So, I attended Dragon*Con last weekend. It was sort of a last minute thing, really. See, my friend Margaret Downey was scheduled to speak there and needed an assistant. I was in need to go to Atlanta to do some apartment hunting, and things fell together nicely.
If I were a less rational person, I might have thought some intelligent design was at work. But I’m a skeptic. And luckily for me, there was a track at DC for people like me. The skeptrack dragon can be seen to the right with two of it’s guests.
Margaret Downey has been doing a variety of characters over the years to deal with a number of issues related to skepticism, atheism, and freethought in general. On Friday night, she did a presentation about anti-superstition parties, and superstition in general, at the Skeptrack section of Dragon*Con as the Friggatriskaidekaphobia Treatment Nurse.
After all, we know that there are lots of people who are into science fiction and fantasy who believe lots of silly woo things. The skeptrack, organized by Derek of Skepticality, is focused on trying to introduce skeptical thinking into this culture, as a sort of outreach to the larger community of slightly nerdy, geeky, and sciency people. The fact that Dragon*Con 2009 attracted more tha 45,000 people means that there are a lot of people to reach out to, and in future years they hope to become a larger and more significant part of the event. I’ll look forward to that.
I mean, we all like to meet some celebs, right? I got a chance to meet some of the cast from Babylon 5, which was pretty sweet because it is among my favorite sci-fi shows. I also got to see people from Stargate, Star Trek, and he recent Battlestar Galactica (don’t get me started on how annoying I thought the ending to that was…).
On top of all that there were some pretty awesome costumes. In the picture to the left, Maria from the skepchicks is getting to know the local alien population a little better.
Of course, alcohol was involved, and hopefully she won’t have any little aliens popping out from her stomach anytime soon.
And what was great about the plethora of costumes, from a male heterosexual point of view, was how economical many girls can be with their costumes. I mean, making a whole costume while using so few materials? Brilliant! I must say my head was turned on more than a few occasions, which distracted me sufficiently as to not get my camera out in time. My lovely girlfriend, who stayed back in Philadelphia for work training, would have been thoroughly amused by this. Actually, she would have likely done the same thing with the many guys who were not afraid to show off their various attributes. We are quite a pair. And speaking of great pairs…never mind.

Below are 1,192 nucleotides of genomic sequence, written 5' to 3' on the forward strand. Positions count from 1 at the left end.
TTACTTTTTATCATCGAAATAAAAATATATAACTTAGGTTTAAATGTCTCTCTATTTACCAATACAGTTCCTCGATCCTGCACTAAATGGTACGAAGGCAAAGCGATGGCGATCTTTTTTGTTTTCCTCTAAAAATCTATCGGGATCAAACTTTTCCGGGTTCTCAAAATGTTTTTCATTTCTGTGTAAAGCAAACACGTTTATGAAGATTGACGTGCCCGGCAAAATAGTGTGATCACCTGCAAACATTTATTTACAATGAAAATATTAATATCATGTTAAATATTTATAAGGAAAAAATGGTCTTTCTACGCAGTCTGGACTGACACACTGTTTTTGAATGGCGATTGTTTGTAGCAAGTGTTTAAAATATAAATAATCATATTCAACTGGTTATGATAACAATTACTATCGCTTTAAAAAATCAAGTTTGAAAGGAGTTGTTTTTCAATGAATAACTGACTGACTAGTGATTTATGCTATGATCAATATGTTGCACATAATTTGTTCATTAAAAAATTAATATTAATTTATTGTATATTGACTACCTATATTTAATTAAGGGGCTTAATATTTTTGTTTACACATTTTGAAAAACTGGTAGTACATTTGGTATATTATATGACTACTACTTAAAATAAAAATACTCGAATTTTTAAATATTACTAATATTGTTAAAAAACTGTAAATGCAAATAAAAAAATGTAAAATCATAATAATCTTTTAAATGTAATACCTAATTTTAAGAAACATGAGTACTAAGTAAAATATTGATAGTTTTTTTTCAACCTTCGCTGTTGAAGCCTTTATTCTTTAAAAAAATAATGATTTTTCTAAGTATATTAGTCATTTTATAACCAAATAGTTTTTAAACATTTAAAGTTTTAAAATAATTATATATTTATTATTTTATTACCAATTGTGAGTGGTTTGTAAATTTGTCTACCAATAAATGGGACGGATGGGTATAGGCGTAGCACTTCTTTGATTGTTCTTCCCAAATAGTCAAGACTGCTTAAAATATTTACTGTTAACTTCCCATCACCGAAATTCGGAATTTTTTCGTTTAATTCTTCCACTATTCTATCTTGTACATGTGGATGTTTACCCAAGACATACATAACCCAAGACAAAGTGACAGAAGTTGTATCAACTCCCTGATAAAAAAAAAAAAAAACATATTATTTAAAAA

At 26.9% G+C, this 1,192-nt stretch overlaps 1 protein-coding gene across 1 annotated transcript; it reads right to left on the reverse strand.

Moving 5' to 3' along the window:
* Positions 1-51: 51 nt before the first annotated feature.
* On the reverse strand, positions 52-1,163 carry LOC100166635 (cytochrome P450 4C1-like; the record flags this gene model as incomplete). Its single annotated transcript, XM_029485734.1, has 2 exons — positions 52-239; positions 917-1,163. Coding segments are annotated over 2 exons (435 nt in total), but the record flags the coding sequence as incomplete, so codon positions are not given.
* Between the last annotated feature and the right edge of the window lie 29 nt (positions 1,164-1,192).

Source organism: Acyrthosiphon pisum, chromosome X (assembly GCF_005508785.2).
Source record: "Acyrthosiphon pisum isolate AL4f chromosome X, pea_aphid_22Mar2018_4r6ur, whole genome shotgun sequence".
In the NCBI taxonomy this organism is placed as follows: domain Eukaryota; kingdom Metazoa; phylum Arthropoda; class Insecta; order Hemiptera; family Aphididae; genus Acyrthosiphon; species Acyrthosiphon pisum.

And there certainly were a lot of people there.
And I got a chance to meet some pretty cool people there as well as well as catch up with some friends I only tend to see at such events. A few drinks, late night conversations, fun panel discussions, tens of thousands of people and science fiction. What else does one want from a weekend?
And you read correctly above; I was looking for apartments. My lovely lady and myself will be relocating to Atlanta come October 2009, just a few weeks away. But there is a good set of communities down there so we will be able to make ourselves at home. I’ve already been in communication with people from a skeptical community down there, I will be in contact with the atheist and polyamorous communities, and then I will have to find myself employment in Atlanta. We are moving because of Seana’s new job, and I love her enough to relocate to be with her.
Philadelphia is a great city and I will miss living here. What I won’t miss is cold winters with snow, slush, and ice. A nice cool winter with occasional snowfall seems much preferable. I will miss hot, fresh Philly pretzels off the conveyor late at night, however.
But I’ll still continue to be your friendly neighborhood atheist, polyamorous geek.
5 thoughts on “Dragon*Con provides synchronicity and skepticism”
Do you ever feel sceptical about encouraging scepticism or is it generally accepted that doubting and assuming the lie is good for the community?
We don’t assume any lie. What lie do you refer to? The point of skepticism is to demand evidence for things in order to accept them as true.
Concerning your upcoming move,
Philly’s loss is Atlanta’s great gain. I wish you and Seana much happiness and success in your new home.
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